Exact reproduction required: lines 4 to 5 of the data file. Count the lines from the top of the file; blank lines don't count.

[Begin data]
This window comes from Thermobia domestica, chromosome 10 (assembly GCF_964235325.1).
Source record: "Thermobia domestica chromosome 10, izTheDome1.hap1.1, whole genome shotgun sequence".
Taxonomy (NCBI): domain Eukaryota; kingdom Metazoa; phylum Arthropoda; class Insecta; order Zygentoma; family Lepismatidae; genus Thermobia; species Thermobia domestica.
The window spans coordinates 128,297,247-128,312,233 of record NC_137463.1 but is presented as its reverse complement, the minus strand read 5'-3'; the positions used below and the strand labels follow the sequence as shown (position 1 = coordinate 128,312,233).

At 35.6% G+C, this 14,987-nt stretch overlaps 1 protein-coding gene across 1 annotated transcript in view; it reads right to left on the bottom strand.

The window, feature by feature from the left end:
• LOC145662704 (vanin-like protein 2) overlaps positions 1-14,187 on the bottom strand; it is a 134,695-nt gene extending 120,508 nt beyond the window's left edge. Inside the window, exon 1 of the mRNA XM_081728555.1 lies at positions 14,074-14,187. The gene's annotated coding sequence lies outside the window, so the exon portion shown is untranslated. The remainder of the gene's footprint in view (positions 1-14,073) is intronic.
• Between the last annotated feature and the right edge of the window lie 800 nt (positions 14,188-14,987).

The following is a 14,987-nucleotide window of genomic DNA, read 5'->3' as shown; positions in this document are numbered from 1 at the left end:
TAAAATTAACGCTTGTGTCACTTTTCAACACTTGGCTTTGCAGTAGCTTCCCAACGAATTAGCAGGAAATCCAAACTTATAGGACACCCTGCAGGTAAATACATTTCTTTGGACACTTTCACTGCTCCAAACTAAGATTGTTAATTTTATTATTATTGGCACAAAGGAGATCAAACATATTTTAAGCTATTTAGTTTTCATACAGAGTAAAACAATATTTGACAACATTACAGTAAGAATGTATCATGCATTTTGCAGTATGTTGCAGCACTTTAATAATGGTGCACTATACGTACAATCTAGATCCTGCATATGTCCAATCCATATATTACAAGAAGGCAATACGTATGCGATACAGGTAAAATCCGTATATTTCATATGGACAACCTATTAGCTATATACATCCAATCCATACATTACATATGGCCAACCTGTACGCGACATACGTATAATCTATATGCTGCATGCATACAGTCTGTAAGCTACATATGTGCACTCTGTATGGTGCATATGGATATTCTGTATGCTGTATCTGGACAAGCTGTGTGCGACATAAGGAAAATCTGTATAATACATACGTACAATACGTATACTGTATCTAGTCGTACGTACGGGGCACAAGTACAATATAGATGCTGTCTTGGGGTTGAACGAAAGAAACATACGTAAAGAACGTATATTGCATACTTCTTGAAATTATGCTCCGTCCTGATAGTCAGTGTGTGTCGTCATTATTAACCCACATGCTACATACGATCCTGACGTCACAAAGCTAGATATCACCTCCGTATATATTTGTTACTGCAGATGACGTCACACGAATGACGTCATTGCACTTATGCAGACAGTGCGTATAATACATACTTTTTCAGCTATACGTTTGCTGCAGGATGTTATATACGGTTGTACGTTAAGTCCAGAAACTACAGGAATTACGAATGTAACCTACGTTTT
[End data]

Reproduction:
The window spans coordinates 128,297,247-128,312,233 of record NC_137463.1 but is presented as its reverse complement, the minus strand read 5'-3'; the positions used below and the strand labels follow the sequence as shown (position 1 = coordinate 128,312,233).

At 35.6% G+C, this 14,987-nt stretch overlaps 1 protein-coding gene across 1 annotated transcript in view; it reads right to left on the bottom strand.